A little less than two weeks ago my colleagues and I pulled off a national conference on community organizing and education reform, at the Harvard Graduate School of Education. We were celebrating our book, A Match on Dry Grass: Community Organizing as a Catalyst for School Reform. As one of the central planners, I got a first-hand look at the craziness that is running an almost 300-person conference. I slept for about a day and a half afterwards. But the conversations I had, and the presentations I got to sit in on, made it all worth it.
My favorite part, of course, was having the chance to pull together a panel on cultural organizing, with some superstars I’d been wanting to meet: Caron Atlas from Arts and Democracy was there, Ashleigh and Kassa from Project HIP-HOP in Boston, Koby Murphy from Philadelphia Student Union, and Anasa Troutman, fellow at the Movement Strategy Center. And the audience brought their own expertise, like Leroy Johnson from Southern Echo, who spoke about how if people are not celebrating and dancing, he is doing something wrong.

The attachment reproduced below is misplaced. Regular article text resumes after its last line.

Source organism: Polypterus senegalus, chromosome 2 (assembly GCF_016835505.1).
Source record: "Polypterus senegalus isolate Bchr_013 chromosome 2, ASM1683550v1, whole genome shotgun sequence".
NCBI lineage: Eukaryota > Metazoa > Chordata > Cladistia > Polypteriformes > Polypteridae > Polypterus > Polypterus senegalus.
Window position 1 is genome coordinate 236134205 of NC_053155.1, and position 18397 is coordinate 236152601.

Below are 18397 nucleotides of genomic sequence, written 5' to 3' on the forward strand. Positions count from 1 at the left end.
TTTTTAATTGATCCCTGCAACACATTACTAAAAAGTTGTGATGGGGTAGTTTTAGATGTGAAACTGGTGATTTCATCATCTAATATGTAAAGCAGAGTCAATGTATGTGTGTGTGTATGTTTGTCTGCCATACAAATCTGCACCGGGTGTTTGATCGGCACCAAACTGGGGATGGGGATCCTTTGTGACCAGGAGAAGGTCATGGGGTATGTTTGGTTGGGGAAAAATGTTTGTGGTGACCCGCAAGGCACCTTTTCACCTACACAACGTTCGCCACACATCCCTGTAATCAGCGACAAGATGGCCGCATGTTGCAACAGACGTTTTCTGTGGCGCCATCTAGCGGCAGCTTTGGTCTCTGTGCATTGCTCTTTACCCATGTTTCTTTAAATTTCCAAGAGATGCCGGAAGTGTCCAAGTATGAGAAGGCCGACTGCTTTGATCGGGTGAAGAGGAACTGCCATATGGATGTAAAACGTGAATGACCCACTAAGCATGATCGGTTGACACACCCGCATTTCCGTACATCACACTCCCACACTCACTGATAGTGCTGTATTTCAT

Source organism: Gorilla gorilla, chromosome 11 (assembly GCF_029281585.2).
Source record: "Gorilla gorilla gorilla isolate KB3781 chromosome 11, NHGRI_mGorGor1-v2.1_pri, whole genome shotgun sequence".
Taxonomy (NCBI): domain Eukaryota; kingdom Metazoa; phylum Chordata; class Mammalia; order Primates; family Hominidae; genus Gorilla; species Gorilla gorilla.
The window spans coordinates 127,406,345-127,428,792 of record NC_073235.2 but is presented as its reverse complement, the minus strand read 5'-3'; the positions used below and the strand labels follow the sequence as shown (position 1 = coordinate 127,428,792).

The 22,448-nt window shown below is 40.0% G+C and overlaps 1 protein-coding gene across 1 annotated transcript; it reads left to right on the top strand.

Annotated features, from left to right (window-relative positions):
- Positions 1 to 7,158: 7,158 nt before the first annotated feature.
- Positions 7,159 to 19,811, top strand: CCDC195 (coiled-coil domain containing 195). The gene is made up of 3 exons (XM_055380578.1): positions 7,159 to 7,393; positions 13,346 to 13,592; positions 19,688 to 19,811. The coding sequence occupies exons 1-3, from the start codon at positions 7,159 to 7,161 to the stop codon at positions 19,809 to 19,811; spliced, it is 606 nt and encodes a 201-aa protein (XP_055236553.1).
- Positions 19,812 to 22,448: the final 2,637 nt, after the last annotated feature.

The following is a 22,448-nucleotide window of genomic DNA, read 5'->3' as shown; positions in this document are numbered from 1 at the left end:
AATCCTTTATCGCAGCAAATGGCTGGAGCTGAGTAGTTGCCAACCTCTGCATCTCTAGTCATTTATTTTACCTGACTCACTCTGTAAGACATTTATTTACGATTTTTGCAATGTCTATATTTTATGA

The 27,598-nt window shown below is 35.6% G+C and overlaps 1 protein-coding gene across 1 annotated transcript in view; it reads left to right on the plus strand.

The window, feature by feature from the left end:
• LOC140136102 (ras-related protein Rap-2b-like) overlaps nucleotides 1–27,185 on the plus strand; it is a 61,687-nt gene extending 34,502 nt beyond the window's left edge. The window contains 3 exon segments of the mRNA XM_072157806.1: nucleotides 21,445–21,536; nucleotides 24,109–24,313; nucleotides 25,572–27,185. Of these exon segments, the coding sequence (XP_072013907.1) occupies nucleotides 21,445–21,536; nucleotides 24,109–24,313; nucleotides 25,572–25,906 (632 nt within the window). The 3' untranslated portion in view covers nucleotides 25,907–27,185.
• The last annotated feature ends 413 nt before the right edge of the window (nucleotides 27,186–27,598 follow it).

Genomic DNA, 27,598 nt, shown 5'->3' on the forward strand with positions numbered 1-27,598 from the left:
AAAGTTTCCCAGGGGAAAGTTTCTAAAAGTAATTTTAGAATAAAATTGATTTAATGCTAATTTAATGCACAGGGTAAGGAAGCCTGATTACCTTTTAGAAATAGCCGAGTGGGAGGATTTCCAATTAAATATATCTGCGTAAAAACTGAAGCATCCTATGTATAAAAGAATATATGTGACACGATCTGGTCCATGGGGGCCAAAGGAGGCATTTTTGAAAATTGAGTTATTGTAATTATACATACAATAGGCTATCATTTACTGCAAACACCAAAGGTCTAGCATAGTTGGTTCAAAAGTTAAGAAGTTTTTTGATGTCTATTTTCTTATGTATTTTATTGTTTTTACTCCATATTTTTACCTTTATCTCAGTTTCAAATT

In the coming days I’ll post some specifics about their presentations, and some video when it’s available. I came away inspired, and more than ever aware of the vast array of work out there.